The Vatican Museums house something like 70,000 pieces of art, only 20,000 of which are on display. It’s one of the largest museums in the world and includes 54 galleries, including the Sistine Chapel. The museums were founded by Pope Julius II in the 16th century and today it is the 4th most-visited museum in the world, with around 6 million visitors shuffling their way through the galleries each year.
And then there’s the rest of Vatican City: the Basilica, the Square and centuries of history.
I planned and plotted my visit to Vatican City, scouring the internet for tips on how to make the visit enjoyable, but it was still overwhelming. Incredible and beautiful, but still overwhelming.
1. GET TICKETS & GO EARLY.
My Vatican City adventure happened in mid-May, technically before peak tourist season, but only by a little bit. Everything I read online about visiting the Vatican Museums said I should buy tickets in advance, ideally for early morning entry. So, we bought our tickets about a month in advance, just in case, and got to the Vatican right around 8:30 a.m. with our 9 a.m. tickets in hand.
There was a line, but it was short and for about the first hour or so, the crowds inside were pretty thin. By noon, when we finished our visit, the place was packed and the line to get in snaked its way along the walls of Vatican City.
2. MAKE A PLAN OR TAKE A TOUR.
The thought of listening to someone talk about the Vatican for multiple hours did not appeal to us at all, nor did the idea of shuffling along behind a tour guide with a big group of strangers, so we visited the Vatican Museums without a guide.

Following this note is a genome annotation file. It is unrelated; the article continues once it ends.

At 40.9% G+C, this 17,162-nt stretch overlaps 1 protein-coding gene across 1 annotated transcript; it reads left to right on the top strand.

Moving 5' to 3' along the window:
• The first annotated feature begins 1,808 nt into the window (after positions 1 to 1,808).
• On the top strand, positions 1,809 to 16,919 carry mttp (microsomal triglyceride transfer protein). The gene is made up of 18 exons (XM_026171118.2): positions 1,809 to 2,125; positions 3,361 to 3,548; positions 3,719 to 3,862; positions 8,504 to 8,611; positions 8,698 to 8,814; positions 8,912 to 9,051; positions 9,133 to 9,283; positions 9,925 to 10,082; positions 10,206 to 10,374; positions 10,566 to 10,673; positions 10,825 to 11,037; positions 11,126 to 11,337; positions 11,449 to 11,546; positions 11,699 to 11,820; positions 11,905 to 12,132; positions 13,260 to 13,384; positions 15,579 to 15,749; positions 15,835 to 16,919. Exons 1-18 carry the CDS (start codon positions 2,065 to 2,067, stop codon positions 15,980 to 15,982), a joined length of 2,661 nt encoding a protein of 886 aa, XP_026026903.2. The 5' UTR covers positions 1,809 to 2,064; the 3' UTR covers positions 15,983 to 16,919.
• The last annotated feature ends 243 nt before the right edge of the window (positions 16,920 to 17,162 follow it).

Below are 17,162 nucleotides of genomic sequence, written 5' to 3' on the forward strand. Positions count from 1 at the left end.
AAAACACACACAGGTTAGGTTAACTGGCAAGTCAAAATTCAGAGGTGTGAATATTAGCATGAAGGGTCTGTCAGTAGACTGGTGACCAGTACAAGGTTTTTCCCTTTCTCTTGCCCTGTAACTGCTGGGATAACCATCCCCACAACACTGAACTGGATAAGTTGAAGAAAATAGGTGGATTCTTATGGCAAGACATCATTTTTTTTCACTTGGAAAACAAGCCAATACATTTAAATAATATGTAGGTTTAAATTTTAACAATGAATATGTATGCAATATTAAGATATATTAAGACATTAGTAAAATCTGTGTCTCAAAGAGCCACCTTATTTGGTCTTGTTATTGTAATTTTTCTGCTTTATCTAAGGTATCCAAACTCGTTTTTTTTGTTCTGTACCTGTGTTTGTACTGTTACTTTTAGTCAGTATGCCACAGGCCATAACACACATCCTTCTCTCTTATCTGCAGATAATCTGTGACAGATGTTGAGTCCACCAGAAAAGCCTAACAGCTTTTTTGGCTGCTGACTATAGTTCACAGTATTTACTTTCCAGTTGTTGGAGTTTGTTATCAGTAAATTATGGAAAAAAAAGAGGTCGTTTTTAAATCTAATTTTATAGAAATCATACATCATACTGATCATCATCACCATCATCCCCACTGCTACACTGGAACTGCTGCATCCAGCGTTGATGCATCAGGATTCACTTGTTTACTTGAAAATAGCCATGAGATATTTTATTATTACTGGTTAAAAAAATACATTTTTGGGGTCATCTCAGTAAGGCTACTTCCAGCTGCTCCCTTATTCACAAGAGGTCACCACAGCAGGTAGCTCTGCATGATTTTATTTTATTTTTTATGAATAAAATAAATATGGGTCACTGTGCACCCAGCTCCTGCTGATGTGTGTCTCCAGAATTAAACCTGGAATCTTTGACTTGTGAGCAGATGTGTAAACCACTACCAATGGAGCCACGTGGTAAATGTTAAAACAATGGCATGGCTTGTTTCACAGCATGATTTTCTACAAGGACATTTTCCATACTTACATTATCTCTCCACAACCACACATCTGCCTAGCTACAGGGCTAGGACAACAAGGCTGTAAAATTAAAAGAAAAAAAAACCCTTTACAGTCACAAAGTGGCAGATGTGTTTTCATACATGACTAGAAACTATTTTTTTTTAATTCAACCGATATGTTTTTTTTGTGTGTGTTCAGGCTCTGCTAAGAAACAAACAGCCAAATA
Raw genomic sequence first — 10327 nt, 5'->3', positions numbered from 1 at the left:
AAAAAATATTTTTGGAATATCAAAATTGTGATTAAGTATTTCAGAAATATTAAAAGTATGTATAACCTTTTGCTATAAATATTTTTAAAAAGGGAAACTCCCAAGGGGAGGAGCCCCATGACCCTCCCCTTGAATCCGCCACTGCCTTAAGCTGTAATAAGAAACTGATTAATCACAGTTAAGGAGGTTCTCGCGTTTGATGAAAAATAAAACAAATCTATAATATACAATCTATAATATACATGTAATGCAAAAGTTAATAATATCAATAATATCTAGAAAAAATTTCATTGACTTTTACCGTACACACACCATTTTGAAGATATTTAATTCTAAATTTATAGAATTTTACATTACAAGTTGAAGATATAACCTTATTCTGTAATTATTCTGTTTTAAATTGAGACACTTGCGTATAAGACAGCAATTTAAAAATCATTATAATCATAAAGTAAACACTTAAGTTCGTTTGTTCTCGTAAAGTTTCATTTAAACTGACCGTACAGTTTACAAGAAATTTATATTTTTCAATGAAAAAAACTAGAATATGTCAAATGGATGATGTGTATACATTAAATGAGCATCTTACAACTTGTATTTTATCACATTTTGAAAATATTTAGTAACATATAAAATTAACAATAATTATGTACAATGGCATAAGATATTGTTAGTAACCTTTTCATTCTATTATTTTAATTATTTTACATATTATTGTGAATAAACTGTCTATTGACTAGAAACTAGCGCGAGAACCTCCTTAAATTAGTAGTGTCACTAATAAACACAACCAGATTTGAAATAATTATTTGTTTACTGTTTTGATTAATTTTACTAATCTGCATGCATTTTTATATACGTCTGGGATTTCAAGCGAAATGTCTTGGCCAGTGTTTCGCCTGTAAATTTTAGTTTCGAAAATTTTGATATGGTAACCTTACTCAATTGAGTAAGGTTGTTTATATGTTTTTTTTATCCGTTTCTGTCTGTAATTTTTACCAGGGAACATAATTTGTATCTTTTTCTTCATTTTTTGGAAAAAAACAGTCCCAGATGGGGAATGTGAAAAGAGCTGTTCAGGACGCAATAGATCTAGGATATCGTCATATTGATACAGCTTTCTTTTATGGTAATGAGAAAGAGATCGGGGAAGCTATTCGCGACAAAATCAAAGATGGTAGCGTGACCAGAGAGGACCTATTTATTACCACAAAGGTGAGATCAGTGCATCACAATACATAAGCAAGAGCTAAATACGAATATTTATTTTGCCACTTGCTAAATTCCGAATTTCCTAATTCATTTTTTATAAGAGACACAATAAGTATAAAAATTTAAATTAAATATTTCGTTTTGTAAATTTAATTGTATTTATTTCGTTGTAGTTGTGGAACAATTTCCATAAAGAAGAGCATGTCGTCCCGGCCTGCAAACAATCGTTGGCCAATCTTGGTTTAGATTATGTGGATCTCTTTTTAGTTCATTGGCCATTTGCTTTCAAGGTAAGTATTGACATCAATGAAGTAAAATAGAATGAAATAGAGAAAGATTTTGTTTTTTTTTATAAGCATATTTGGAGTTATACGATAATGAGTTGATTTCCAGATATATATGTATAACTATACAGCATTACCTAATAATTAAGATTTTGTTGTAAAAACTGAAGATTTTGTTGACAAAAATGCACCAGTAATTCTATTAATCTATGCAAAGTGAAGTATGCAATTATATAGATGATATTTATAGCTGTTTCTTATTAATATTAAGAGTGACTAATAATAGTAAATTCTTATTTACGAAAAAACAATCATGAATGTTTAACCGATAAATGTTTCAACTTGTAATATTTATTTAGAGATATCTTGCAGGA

In retrospect, I wish we’d done more research on the collection and made more of a plan to see specific pieces instead of just meandering from gallery to gallery. Rick Steves has an audio tour and most guidebooks will provide at least a brief overview of the key pieces in the Vatican’s enormous collection to help visitors better prioritize their art-viewing experience.
3. DRESS APPROPRIATELY.
It’s church, y’all! Both men and women are required to have shoulders and knees covered and, if you don’t, they won’t let you in. If you’re planning to visit multiple churches in Italy, especially if it’s super hot outside, take a scarf or shawl that you can wrap around your upper or lower parts to ensure you’re not barred from entering any of these incredible places.
4. PREPARE FOR A MARATHON.
Drink water, wear comfortable shoes, maybe stretch a little, because, in visiting Vatican City, you will walk many, many miles and there will be little opportunity to sit down. Be sure to take water with you and a snack too, because no one wants to be around you when you get hangry in the middle of the Sistine Chapel.
5. DON’T FALL DOWN THE STAIRS.
I was really excited to take a picture of that much-photographed spiral staircase at the Vatican and it’s even more lovely in person, but what no one tells you is that it feels sort of like you’re going to tip over when you’re walking down it. I did not like it one bit, but that didn’t stop me from taking a whole slew of photos in between taking teeny, tiny little steps down.
6. DON’T FORGET ST. PETER’S BASILICA.
The walk from the Vatican Museums to St. Peter’s Square and the Basilica takes about 15-20 minutes. Unlike the Vatican Museums, the Basilica is free to enter, but it requires waiting in a few more lines. We spent about an hour in line, mostly just waiting to get through security. The line was in the sun and even in May it was very, very hot. Wear a hat, reapply your sunscreen and don’t forget to hydrate.
7. CLIMB (OR RIDE) TO THE TOP OF THE BASILICA.
For those who’d like to see St. Peter’s Square from the top of St. Peter’s Basilica, you can either hike up 551 stairs for €6 or ride the elevator halfway up and hike the remaining 320 stairs for €8. We opted to walk, being absolute lunatics and while my legs definitely complained on the way up and down, it was so, so worth it for the view.
Plus, it’s a life rule to do the hard thing, even when it means climbing 551 stairs.